Vancouver artist Karen Bagayawa digs rocks.
Not literally, though she's collected some from around her home in Greater Vancouver, and even a few from here in Whistler. Selections from that colourful collection are part of the inspiration for her series of 17 unique pieces, made of woven linens and tile grout, on display at Art Junction in Whistler beginning Saturday.
"I started a rock collection in the last three years," Bagayawa explains. "I was really inspired by the colours."
More broadly, nature is her muse. "I've done series in the past based on changing colours of fall leaves or textures that I see in nature. I worked on pieces where I really loved — let's say the shiny textures of slugs compared to a matte finish. It's inspiration I found when I go hiking or for walks."
Bagayawa has developed her process — and canvas — slowly over the years. First, she takes natural, unbleached linen, weaves it, then puts tile grout on top of it, allowing it to dry. The effect is abstract, full of texture and wholly unique.
"It deals with a lot of texture and a lot of people really want to touch the pieces," she says. "I really hope people try and understand that it's about the process, not necessarily about the finished product. I love textures, so I hope people can see what I love."
Whistler artist Lisa Geddes, whose mixed media acrylic paintings will make up the other half of the show, also deals in texture. "Our work, side-by-side, from what I've seen, they (will) be quite complimentary," Geddes says.
For her pieces, Geddes interpreted the natural beauty that surrounds her. "They sort of revolve around an inner and outer landscape, in that I'm always inspired by the landscape around me, forest or trees. I've been working with that subject matter on a more symbolic or metaphorical level. I've been interpreting it expressively."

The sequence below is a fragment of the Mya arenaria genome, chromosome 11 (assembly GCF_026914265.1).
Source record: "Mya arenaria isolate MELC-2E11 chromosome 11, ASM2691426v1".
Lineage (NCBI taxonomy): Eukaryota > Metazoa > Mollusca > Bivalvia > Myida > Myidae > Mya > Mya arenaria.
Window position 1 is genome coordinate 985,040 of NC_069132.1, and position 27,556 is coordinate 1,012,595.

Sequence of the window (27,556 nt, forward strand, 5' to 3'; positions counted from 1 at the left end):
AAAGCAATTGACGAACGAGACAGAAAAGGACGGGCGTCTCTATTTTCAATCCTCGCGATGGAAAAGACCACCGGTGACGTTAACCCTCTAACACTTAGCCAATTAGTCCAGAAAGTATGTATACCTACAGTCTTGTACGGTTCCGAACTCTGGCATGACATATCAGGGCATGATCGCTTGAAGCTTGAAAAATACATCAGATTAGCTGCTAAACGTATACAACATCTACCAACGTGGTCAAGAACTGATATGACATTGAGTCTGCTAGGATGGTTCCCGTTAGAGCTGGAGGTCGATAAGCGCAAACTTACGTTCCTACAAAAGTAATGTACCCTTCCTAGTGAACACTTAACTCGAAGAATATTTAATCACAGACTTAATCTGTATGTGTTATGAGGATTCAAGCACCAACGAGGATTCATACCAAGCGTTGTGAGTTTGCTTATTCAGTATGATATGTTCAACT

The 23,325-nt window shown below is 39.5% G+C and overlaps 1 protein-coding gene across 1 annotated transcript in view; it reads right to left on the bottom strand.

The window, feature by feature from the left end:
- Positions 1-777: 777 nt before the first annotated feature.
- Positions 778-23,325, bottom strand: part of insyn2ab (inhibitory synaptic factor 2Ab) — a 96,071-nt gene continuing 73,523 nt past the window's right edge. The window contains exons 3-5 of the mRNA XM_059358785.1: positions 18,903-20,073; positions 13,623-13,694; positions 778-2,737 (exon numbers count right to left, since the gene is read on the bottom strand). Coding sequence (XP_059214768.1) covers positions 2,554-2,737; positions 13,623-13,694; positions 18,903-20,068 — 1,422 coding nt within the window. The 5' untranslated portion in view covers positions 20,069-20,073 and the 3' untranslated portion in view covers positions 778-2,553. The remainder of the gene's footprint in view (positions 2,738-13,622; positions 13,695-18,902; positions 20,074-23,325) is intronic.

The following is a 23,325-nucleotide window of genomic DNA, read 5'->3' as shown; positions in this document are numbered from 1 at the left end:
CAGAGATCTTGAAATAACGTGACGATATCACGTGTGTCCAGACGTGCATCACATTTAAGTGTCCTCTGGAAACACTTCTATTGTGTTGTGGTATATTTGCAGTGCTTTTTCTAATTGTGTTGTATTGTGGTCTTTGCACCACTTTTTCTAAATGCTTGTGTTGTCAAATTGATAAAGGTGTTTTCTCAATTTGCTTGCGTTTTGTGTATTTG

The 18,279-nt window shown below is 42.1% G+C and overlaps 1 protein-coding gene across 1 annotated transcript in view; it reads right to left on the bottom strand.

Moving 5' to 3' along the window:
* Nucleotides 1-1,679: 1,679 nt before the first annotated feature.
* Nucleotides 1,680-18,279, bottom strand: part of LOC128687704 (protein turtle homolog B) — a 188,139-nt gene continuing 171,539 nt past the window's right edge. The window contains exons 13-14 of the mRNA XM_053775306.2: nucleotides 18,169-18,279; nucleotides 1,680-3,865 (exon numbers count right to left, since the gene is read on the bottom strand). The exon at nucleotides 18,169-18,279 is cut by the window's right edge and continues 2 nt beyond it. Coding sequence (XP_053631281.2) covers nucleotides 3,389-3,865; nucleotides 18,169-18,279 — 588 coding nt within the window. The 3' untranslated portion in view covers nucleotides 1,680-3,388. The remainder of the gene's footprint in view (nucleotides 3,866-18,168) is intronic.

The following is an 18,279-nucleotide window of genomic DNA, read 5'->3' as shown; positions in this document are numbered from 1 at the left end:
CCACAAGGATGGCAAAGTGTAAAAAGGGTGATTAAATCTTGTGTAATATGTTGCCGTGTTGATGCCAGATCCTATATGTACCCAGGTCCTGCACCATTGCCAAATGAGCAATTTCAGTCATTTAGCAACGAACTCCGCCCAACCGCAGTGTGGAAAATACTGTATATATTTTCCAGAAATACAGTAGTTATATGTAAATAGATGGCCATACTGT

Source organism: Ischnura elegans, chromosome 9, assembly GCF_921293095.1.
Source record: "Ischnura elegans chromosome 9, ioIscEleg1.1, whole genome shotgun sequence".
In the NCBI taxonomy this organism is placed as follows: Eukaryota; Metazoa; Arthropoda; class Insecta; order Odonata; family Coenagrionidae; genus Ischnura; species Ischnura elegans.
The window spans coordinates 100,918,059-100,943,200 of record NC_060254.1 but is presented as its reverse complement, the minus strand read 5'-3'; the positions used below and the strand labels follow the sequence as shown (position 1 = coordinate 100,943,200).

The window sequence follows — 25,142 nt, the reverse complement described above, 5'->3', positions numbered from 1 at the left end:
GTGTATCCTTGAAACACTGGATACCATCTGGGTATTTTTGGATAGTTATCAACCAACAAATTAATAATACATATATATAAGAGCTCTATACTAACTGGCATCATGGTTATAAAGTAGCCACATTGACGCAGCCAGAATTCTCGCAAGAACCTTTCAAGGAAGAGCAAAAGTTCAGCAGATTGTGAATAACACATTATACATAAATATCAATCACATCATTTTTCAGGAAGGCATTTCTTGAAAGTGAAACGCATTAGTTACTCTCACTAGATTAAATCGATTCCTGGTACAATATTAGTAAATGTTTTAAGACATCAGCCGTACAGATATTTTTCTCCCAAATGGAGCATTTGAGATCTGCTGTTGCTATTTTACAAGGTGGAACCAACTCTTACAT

For example, one piece, with dark, rich colours, of a tree with roots thrust deep into the ground works on two levels: the literal roots and "interior soul life."
"I'm interested in the duality of pure aesthetic appreciation of something and deeper meaning somebody might have," she says.
Like Bagayawa, her technique has continued to evolve. Geddes has begun taking photographs and using a photo transfer method to add them to the paintings. She has also included original drawings.
"I'm fairly new to that," she says of photo transfer. "What's intriguing about it is it (has) a very strong, representational effect that then contrasts quite beautifully with texture and colour."
See both artists' pieces at Art Junction during an opening reception Dec. 29 between 5 p.m. and 9 p.m. There will also be live music and refreshments. For more visit www.artjunction.ca.